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Golf Channel has seen an impressive rise in ratings over the past year, and it is in position for even better things with the 2012 PGA Championship, which began on Thursday and runs through Sunday at The Ocean Course.
It's been quite a year for Golf Channel, and it could be quite a weekend for golf.
The 17-year old former Comcast property which became part of the NBC Sports Group in January with the merger of the two companies has posted six straight months of "best ever" ratings, making it television’s fastest-growing network among those servicing more than 80 million homes.
The combination of their flagship show Golf Central, live tournament coverage, original programming such the Big Break series, Feherty and The Haney Project, as well as on-site analysis of Major Championships and other tournaments they're not covering live has been immensely successful.
It isn't a stretch to say that the success of its AM show Morning Drive which touts to cover "sports, politics and entertainment with the world's most intriguing personalities" has inspired other networks to attempt similar programming, such as the recently launched NFL AM on NFL Network and the recently announced The Lights, which will debut on NBC Sports Network on August 13th.
While other networks and outlets might be scaling back their golf coverage, Golf Channel is taking advantage of that to add to their deep roster, recently announcing the hiring for former Sports Illustrated golf writer Damon Hack (GREAT name for a golf writer) and former ESPN host Ryan Burr.
With the PGA Championship taking place this week at The Ocean Course at Kiawah Island Golf Resort in Kiawah Island, South Carolina, Golf Channel is on location for the event.
Typical of the style of the network is what Analyst Brandel Chamblee had to say about the course heading into the event: “This is as close as golf is going to get to bull riding. You go to bull riding not so much to watch the bull, but to watch these great athletes and see if they can control their bodies when they are scared to death. Guys are going to be scared to death out here. You get the sense, like bull riding, it is going to end bad for a lot of people. Somebody always rides the bull, and someone always wins. I can’t wait to watch it…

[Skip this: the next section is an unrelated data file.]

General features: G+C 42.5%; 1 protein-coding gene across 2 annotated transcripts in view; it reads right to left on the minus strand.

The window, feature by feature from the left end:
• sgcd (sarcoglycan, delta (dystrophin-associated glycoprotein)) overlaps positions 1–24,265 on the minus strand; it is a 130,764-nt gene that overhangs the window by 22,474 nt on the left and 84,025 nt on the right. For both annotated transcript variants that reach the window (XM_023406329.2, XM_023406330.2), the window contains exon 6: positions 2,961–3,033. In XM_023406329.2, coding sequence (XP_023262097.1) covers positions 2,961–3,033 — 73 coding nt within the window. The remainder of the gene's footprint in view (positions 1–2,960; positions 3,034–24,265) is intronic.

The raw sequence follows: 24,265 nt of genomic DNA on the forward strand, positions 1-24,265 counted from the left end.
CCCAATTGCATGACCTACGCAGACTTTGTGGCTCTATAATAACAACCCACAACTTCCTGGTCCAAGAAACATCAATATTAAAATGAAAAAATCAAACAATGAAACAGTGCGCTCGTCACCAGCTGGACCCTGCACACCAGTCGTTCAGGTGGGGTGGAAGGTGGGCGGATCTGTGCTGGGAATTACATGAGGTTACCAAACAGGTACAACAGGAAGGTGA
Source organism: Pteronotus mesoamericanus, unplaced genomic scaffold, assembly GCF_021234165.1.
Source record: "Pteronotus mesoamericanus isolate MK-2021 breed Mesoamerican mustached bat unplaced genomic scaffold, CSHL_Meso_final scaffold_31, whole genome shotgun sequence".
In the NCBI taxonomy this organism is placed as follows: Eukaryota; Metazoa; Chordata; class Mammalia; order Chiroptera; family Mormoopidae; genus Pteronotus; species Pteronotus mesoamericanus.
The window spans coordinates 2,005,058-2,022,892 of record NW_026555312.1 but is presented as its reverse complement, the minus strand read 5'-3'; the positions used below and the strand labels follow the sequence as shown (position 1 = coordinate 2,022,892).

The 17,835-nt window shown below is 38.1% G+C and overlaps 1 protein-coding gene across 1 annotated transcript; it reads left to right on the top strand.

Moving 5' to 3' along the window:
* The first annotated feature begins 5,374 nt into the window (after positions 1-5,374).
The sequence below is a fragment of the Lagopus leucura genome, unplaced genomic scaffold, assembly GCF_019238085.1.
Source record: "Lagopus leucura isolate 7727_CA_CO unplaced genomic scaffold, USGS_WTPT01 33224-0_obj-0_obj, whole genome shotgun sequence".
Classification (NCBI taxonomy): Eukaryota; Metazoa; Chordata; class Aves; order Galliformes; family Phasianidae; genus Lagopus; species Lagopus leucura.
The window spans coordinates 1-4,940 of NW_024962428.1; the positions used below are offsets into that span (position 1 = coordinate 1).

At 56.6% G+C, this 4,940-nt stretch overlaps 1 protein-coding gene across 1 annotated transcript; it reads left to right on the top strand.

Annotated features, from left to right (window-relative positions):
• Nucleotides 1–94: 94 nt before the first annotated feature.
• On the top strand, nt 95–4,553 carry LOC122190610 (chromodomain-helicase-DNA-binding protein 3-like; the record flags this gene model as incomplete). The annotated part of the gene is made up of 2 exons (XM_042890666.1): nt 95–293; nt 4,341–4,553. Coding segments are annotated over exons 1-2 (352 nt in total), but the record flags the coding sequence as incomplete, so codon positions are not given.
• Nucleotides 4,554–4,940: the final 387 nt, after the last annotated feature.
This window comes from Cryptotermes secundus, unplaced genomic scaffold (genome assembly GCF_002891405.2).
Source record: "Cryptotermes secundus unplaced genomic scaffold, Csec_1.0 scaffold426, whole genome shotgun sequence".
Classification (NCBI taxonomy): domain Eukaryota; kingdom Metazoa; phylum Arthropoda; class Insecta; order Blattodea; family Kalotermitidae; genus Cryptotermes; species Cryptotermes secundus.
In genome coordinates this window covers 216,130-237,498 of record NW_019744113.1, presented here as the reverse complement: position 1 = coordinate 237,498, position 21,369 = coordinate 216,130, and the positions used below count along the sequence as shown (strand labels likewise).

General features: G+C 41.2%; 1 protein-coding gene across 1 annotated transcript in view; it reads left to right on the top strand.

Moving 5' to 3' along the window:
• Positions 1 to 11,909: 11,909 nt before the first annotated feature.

Eight seconds on a bull’s back, I promise you, is the equivalent to four days at a Pete Dye golf course.”
In a conference call this week about the PGA Championship, fellow analyst Frank Nobilo was also asked if it would be over-the-top to suggest that this might be on the hardest majors ever - rivaling the Winged Foot "massacre" during the 1974 U.S. Open.
Nobilo answered "No, I don't think it's over the top. The problem is it's American links. And what I say by that is, it's played on links land, but it's played ‑‑ it gets 90, 100 degrees. So you can't have bent or fescue. There's only three greens that allow you to run the ball up.
So for example when the wind blows at an Open Championship, you can always go to ground. But a Pete Dye golf course, so many greens are built up that they have to be flown. And, of course, if that wind was to get 30‑mile‑an‑hour plus, the greens seem to be the same, so that's not the issue. But if you miss some of these greens, the ball doesn't just finish off the green by a couple of yards. It could be repelled 15 or 20 yards, and then you're chipping downbreeze.
You could easily get a run of bogeys. You could get on a bogey train there with 30‑mile‑an‑hour wind that you'll never get off, and then you still have to finish out the golf course with 17 and 18.
The tournament itself airs on TNT and CBS this weekend, and based on the comments about the course from these two analysts, it might well be worth flipping over from Olympic coverage to check some of it out, especially if the win is blowing.